“It’s a dream come true, really,” Denaburg said. “As a kid, I always grew up wanting to play professional baseball, and today I finally met that goal.”
Denaburg is 18 years old, a big right-hander with a powerful fastball. In a brief interview with reporters Tuesday, he exuded an uncomplicated confidence while fielding questions about the biceps tendinitis that sidelined him at Merritt Island High School this spring, and about his high school soccer and football careers. He was a quarterback and a kicker, and Boras suggested he fits something of an Erick Fedde mold — an elite athlete who happens to pitch. Fedde, of course, was recruited to play Division I soccer before he chose to play baseball at UNLV.
Denaburg had signed to play baseball at the University of Florida, where some evaluators thought he could contend for a Friday night starter’s spot immediately. Asked what went into the decision to go pro instead, Denaburg didn’t know exactly what to say. He chose honesty.
“It was what I wanted, but we just had to make sure it was all the right numbers and stuff to go so I would be okay,” Denaburg said. “I don’t really know how to answer that.”
Money is an acceptable answer to that question, particularly because an injury or underperformance might lower a player’s value if he chooses college despite his first-round status. In Denaburg’s case, one reason the deal got done so early was that the Nationals had a sense of what it would take to sign him even before they drafted him. They almost always do, in part because so many of their draft picks have been Boras clients.
Last year’s first-rounder, Seth Romero, another talented pitcher who fell below his projected place, got just more than the $2.5 million assigned to his slot, and was a Boras client. So were Fedde and Brian Goodwin, Anthony Rendon and Alex Meyer, Stephen Strasburg and Bryce Harper. Of the Nationals’ last five first-round picks, only Lucas Giolito has not been a Boras client. The relationship just seems to work. Boras came to Washington with Denaburg on Tuesday.
“Before they drafted [Denaburg], we kind of had a good idea of what his financial values were and what the team’s were. We had a good alignment on that,” Boras said. “It was a very smooth transition to what both sides thought [was] a common value point for Mason.”
Denaburg is a rarity among those first-round picks, as the Nationals do not generally take high school pitchers so high in the draft. Of the pitchers they have taken in the first round since 2009, only one — Giolito — was a high schooler. The risk is greater the younger the age at which a player is evaluated, and high school players face more questions about maturity, as well.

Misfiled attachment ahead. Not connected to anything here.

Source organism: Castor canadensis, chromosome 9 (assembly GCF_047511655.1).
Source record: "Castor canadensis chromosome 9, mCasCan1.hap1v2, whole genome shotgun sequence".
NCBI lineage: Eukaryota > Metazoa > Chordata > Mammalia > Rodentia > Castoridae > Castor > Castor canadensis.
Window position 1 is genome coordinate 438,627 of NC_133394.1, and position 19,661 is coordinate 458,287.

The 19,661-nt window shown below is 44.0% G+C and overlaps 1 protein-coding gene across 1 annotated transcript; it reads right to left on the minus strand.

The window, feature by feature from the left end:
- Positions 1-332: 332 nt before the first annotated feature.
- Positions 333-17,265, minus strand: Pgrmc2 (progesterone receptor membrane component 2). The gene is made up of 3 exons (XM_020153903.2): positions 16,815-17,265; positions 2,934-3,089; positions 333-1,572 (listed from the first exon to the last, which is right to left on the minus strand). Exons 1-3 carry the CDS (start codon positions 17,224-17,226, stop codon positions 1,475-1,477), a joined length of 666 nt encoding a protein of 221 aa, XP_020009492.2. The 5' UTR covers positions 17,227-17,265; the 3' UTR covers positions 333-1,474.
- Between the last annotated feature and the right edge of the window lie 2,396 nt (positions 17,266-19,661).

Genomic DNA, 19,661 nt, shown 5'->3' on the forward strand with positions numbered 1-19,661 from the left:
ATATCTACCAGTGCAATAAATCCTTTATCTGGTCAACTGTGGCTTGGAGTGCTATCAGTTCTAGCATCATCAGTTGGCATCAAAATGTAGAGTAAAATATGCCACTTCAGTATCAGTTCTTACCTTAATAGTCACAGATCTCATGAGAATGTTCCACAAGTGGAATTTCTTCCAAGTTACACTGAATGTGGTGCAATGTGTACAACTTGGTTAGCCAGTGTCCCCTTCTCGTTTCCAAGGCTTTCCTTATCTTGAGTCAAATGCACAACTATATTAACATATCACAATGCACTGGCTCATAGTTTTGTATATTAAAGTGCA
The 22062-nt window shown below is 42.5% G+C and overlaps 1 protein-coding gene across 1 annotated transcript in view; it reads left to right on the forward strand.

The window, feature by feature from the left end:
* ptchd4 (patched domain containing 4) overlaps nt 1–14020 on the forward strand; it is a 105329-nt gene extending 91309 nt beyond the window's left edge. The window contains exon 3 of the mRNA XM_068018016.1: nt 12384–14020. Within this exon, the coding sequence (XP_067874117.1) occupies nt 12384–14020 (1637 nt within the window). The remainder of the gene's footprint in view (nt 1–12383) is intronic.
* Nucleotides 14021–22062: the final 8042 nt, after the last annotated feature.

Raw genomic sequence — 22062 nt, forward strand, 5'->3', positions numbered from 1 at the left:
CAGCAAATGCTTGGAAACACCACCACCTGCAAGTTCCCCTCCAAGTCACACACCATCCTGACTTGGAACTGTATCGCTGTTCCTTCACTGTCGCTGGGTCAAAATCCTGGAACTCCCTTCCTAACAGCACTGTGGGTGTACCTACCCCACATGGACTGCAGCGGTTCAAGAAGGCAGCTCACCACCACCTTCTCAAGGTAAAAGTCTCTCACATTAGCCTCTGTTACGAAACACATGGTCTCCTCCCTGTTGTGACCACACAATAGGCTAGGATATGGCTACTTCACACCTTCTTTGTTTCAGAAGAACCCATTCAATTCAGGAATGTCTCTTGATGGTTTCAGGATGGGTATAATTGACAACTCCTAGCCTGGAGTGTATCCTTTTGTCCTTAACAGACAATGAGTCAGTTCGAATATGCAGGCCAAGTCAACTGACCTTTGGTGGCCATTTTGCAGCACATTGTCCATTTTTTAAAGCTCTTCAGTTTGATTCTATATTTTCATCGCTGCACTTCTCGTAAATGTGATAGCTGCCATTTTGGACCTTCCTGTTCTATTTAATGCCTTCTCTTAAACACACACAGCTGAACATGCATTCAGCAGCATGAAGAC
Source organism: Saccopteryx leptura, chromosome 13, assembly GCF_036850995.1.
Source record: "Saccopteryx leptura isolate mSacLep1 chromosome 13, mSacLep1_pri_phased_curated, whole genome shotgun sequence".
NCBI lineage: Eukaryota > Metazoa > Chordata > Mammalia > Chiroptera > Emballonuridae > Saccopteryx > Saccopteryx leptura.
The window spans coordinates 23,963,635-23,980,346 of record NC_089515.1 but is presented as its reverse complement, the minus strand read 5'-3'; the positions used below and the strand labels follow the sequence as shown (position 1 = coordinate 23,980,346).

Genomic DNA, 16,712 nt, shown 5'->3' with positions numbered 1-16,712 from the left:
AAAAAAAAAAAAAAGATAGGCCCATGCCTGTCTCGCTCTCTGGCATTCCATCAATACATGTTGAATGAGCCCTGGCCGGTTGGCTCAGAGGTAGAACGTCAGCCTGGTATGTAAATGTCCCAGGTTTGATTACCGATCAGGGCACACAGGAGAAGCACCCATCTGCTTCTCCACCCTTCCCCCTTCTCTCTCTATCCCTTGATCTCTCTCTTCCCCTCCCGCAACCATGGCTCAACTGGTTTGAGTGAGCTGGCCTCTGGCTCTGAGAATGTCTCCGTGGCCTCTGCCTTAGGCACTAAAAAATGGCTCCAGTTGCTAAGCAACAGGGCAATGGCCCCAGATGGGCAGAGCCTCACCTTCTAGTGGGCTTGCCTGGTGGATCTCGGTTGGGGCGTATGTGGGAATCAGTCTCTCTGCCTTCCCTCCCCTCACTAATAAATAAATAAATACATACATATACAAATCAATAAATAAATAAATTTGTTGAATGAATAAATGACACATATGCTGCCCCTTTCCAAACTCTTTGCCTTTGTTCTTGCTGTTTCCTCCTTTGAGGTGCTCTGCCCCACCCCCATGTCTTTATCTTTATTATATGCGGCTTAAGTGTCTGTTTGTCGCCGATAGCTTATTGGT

No one has had anything negative to say about Denaburg, who was bright-eyed and honest on his Nationals Park trip. He admitted he didn’t really grow up with any baseball heroes, that he watched baseball and football and soccer and all that — and actually grew up admiring a dirt-biker, Travis Pastrana. Denaburg rides dirt bikes, too, he said.
“Did,” Boras corrected him when he said so. “Did ride.” (Contracts such as his generally have provisions against dangerous activities.)
In addition to his football and soccer exploits, Denaburg was a prolific hitter when he wasn’t pitching. That athleticism, and his delivery, stood out to Max Scherzer, who watched tape of him in the Nationals’ draft room and issued a stamp of approval. Denaburg met Scherzer on Tuesday, by which time the Nationals had signed their other first 10 picks, too. By drafting a few college seniors (read: players without leverage) to below-slot deals, they were able to stock up signing bonus money to reallocate to Denaburg’s. His slot was assigned a value of $2,472,700. They also reached for fourth-round pick Jake Irvin, a right-hander out of Oklahoma about whom their evaluators rave, and whom they consider a steal.
Denaburg could be something of a steal, too, as he fell because of injury. Though he threw just 35 innings as a senior because of the injury, he pitched to a 0.99 ERA with 73 strikeouts in that time. The Nationals will send him to West Palm Beach for an introduction to professional baseball before deciding which affiliate will host the start of his professional career — beginning a journey they hope will lead him back to Nationals Park down the road.
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